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Cuttle polishing

Wow, that really works. Cuttlebone is 14th century sandpaper.

I found a cuttlebone at the pet store. I don't know that you can get them anywhere else and though I had a look around the jewelry making supplies at Tokyu Hands, I didn't try anywhere else. 21st century pet parakeets around the world keep the cuttlebone industry alive and well. That's good enough for me.

I also purchased a ceramic mortar and pestle so that I could grind the cuttlebone into powder. As it turns out, that was unnecessary. Jim explained how he used cuttlebone when he did antique paper restoration (I have a friend who has done paper restoration, wow), just peeling off the hard shell and rubbing the softer inside part against the paper.

I decided to try it both ways.

Ground cuttlebone

I broke off a bit of the cuttlebone and crushed it up in the mortar, then ground it for about 5 minutes to produce the powder pictured above. I sprinkled it on the sakura board and rubbed it in with a piece of unbleached muslin. It worked pretty well, especially when I took a teaspoon of the powder, wrapped it in the cloth and used that against the board.

Cuttle polishing directly on the board

But Jim's method worked better and it was easier since I didn't need to grind the cuttle first. After going over it thoroughly with the cuttle and producing a lot of dust, I used my powder-filled cloth to continue the polishing.

I discovered (maybe re-discovered is truer) that I am impatient with the work, so I put on some old pop music and sanded the big board for a full two songs. Then I dusted everything off with a clean rag and went to rinse the boards clean.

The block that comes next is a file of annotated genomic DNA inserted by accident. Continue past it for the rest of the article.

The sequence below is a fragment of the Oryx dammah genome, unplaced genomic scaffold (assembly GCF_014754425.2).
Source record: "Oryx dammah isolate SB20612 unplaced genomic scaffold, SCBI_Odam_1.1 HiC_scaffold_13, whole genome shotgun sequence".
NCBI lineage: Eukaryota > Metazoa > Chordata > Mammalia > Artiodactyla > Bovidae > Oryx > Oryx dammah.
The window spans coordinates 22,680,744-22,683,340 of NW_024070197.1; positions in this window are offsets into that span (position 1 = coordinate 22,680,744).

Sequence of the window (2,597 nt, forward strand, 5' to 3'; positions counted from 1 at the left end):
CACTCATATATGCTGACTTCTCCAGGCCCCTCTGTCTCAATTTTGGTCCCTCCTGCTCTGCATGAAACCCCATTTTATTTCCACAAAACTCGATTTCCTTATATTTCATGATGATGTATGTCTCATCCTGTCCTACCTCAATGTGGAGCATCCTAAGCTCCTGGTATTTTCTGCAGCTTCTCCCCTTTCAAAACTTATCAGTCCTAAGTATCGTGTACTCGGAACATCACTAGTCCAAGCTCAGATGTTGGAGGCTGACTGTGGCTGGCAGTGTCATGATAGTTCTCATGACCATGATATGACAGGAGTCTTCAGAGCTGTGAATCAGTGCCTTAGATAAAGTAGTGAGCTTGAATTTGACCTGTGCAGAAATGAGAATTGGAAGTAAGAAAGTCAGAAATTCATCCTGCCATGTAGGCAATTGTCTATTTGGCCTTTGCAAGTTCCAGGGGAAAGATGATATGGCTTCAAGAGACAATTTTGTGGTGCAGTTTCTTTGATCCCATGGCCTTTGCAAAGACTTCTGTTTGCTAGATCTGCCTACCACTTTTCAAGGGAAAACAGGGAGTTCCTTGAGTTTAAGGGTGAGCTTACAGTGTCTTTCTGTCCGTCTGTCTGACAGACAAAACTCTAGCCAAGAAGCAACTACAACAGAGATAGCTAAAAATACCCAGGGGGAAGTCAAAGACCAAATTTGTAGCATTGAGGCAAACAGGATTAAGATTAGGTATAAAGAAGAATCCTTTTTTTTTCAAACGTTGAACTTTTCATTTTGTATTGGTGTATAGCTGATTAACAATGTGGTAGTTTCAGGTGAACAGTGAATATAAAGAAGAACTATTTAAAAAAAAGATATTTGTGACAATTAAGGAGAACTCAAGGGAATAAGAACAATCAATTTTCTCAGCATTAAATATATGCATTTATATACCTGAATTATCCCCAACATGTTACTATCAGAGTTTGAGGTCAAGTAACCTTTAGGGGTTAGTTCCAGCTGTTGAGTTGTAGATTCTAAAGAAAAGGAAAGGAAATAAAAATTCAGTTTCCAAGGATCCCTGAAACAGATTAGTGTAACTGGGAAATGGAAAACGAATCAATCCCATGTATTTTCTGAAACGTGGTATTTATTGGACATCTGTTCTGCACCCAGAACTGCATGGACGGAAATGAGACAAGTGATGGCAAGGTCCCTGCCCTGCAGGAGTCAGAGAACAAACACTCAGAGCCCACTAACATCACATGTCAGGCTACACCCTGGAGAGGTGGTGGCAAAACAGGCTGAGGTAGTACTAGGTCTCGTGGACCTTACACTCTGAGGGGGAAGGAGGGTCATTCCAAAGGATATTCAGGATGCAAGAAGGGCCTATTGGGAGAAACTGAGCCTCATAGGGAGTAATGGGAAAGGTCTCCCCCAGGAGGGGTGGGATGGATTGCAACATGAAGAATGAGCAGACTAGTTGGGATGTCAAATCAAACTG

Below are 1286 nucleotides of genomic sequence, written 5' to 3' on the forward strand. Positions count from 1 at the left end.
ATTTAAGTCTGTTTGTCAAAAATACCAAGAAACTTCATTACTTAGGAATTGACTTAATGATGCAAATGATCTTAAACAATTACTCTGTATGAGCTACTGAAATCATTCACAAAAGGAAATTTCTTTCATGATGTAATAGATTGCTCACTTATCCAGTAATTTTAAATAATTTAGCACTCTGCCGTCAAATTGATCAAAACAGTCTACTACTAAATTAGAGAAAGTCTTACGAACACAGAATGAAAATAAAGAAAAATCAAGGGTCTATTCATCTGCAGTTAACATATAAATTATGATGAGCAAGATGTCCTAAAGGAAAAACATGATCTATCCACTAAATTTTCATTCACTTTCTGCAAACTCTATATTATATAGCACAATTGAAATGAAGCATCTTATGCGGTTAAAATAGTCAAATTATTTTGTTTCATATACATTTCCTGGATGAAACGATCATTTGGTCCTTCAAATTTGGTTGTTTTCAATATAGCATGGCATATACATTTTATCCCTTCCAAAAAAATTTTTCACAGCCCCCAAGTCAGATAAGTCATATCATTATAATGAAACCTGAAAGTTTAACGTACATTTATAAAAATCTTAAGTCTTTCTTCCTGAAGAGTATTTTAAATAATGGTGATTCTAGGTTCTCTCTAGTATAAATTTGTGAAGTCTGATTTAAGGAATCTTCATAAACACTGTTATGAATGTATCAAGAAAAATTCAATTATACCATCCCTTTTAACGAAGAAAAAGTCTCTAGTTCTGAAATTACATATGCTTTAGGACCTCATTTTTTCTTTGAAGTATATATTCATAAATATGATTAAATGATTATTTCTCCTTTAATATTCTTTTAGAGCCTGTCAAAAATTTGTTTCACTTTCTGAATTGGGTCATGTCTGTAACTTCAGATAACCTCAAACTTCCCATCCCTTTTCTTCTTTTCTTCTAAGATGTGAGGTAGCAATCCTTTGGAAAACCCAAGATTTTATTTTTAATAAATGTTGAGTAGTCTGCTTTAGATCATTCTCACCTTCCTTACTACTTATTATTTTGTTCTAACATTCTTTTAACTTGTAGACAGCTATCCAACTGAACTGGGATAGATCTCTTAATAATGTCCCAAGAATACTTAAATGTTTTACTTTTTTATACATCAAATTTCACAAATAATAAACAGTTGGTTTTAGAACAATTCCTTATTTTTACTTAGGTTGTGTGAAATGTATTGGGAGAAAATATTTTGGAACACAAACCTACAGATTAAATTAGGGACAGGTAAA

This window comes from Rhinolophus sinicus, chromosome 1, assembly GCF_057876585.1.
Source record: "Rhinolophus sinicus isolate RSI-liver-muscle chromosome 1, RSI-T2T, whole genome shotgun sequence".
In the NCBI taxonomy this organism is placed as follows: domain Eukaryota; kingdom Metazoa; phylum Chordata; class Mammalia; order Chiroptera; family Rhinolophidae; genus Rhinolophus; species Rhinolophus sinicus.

Cennino says

...smooth and clean, that is, washed with clear water; rubbed and smoothed down with cuttle such as the goldsmiths use for casting. And when this little panel is thoroughly dry...

I didn't wash the boards first, because I assumed that modern milling and distribution practices are pretty clean and tidy. Tokyu Hands is not full of sawdust. But I should not think I know better than my master. When I washed the boards after polishing, all of them but the walnut raised up their grain and became rough and scratchy. Maybe boxwood would behave differently. Regardless, now they are drying in the chilly, dry winter day. When they are dry, I will polish them again and simply do a very good job of dusting off the excess powder, instead of washing them clean.

I had chicken wings for lunch today just so I could get some bones. Yesterday my friend Maeda-san at Amorosso gave me some lamb rib bones (not the thigh or shoulder bone that Cennino recommends and who knows if the lamb was gelded, but I'll try the ribs and see how they go) Tonight I will fire up the BBQ and toss my chicken and lamb bones into the coals and see if I can get them to turn "whiter than ashes."


Somewhere, your father is smiling.

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  • 01. Drawing
  • 02. Colors
  • 03. Fresco
  • 04. Oil Painting
  • 05. Adhesives
  • 06. Panels
  • 07. Gilding
  • 08. Mordants
  • 09. Varnishing
  • 10. Illuminating
  • 11. Cloth
  • 12. Glass
  • 13. Mosaic
  • 14. Miscellaneous
  • 15. Casting
  • Contemporary notes
  • Renaissance notes